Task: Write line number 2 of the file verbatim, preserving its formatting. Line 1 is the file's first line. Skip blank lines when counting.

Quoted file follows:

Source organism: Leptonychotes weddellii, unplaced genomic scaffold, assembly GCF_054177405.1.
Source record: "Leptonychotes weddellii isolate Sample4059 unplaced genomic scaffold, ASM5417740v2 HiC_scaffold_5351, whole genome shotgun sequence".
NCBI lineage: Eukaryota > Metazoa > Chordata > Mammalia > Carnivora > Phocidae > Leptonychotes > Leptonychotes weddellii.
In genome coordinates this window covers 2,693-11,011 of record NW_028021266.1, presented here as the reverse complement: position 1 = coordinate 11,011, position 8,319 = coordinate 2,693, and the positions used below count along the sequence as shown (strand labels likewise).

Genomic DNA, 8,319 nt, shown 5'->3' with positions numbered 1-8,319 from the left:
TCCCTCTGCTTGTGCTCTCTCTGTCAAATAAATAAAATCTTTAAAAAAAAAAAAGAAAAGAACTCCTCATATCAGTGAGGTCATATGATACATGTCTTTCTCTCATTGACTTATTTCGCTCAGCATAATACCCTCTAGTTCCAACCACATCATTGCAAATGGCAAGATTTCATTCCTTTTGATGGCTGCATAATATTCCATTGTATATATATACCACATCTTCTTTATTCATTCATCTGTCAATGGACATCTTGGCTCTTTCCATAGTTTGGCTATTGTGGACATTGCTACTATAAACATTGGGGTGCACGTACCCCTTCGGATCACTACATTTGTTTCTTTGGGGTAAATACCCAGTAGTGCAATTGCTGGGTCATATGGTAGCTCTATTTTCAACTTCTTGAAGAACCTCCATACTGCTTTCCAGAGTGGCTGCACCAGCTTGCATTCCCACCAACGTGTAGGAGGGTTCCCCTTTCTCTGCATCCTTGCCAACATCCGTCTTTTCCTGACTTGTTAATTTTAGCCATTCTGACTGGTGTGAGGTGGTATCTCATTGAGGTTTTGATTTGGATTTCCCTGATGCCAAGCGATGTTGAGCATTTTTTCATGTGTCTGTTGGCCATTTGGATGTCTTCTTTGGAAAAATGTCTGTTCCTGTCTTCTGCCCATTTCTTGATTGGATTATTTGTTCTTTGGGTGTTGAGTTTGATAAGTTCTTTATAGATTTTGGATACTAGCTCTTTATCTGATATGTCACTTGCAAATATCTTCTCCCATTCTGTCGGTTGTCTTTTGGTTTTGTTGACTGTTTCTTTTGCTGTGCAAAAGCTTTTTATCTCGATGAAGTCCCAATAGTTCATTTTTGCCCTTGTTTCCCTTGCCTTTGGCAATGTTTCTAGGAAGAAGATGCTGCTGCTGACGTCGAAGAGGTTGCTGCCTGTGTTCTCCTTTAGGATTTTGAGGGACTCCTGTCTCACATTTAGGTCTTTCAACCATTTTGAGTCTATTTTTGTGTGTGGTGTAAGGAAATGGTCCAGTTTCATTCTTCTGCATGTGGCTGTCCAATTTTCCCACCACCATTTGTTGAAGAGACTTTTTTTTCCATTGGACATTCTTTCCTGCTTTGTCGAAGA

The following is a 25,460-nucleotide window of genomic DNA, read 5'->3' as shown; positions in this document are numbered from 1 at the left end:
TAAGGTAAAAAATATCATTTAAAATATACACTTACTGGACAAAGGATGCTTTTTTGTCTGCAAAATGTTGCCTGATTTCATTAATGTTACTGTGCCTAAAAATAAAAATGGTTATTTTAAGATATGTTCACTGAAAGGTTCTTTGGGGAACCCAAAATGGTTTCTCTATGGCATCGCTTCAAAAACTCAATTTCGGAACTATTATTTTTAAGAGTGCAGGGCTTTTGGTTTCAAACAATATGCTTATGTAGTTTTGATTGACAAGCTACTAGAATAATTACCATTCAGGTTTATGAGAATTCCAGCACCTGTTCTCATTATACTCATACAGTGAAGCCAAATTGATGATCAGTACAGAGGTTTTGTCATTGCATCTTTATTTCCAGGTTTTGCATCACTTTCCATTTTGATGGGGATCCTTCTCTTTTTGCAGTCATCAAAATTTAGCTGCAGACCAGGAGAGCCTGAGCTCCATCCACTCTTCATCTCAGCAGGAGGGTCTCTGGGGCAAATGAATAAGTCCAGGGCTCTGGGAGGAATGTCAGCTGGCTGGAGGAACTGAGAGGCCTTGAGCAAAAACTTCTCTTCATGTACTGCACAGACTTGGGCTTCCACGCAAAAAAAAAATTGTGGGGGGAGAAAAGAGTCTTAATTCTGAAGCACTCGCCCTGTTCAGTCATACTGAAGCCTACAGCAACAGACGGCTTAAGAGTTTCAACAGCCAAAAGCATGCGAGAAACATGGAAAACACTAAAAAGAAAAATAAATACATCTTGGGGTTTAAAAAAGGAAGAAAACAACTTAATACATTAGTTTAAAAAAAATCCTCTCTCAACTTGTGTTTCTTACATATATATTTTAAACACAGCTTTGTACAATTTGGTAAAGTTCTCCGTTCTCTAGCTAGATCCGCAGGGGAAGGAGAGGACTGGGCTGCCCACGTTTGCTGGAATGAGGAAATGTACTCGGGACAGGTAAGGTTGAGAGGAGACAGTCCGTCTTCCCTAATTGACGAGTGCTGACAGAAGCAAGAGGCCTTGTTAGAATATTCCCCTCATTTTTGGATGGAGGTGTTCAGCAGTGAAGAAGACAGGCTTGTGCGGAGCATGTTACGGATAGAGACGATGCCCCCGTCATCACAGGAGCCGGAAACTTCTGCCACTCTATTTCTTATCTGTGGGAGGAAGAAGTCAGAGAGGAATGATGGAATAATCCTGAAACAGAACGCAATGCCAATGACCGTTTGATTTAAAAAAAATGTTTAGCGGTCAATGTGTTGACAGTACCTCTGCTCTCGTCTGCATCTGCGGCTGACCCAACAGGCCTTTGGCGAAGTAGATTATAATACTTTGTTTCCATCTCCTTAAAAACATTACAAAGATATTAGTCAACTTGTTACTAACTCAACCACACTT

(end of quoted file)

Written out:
Source record: "Leptonychotes weddellii isolate Sample4059 unplaced genomic scaffold, ASM5417740v2 HiC_scaffold_5351, whole genome shotgun sequence".